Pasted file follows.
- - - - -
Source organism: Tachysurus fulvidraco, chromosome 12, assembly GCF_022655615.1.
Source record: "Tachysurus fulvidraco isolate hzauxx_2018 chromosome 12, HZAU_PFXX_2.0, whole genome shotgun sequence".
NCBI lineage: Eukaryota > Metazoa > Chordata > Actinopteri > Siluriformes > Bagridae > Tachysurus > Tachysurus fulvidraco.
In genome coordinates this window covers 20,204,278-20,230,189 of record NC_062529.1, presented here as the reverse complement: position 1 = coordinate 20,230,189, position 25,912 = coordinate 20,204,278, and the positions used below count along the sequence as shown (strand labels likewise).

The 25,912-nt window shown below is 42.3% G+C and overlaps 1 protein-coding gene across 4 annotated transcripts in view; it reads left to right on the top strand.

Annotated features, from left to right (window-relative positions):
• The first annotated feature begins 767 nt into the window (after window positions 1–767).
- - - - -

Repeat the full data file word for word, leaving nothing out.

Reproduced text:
Source organism: Tachysurus fulvidraco, chromosome 12, assembly GCF_022655615.1.
Source record: "Tachysurus fulvidraco isolate hzauxx_2018 chromosome 12, HZAU_PFXX_2.0, whole genome shotgun sequence".
NCBI lineage: Eukaryota > Metazoa > Chordata > Actinopteri > Siluriformes > Bagridae > Tachysurus > Tachysurus fulvidraco.
In genome coordinates this window covers 20,204,278-20,230,189 of record NC_062529.1, presented here as the reverse complement: position 1 = coordinate 20,230,189, position 25,912 = coordinate 20,204,278, and the positions used below count along the sequence as shown (strand labels likewise).

The 25,912-nt window shown below is 42.3% G+C and overlaps 1 protein-coding gene across 4 annotated transcripts in view; it reads left to right on the top strand.

Annotated features, from left to right (window-relative positions):
• The first annotated feature begins 767 nt into the window (after window positions 1–767).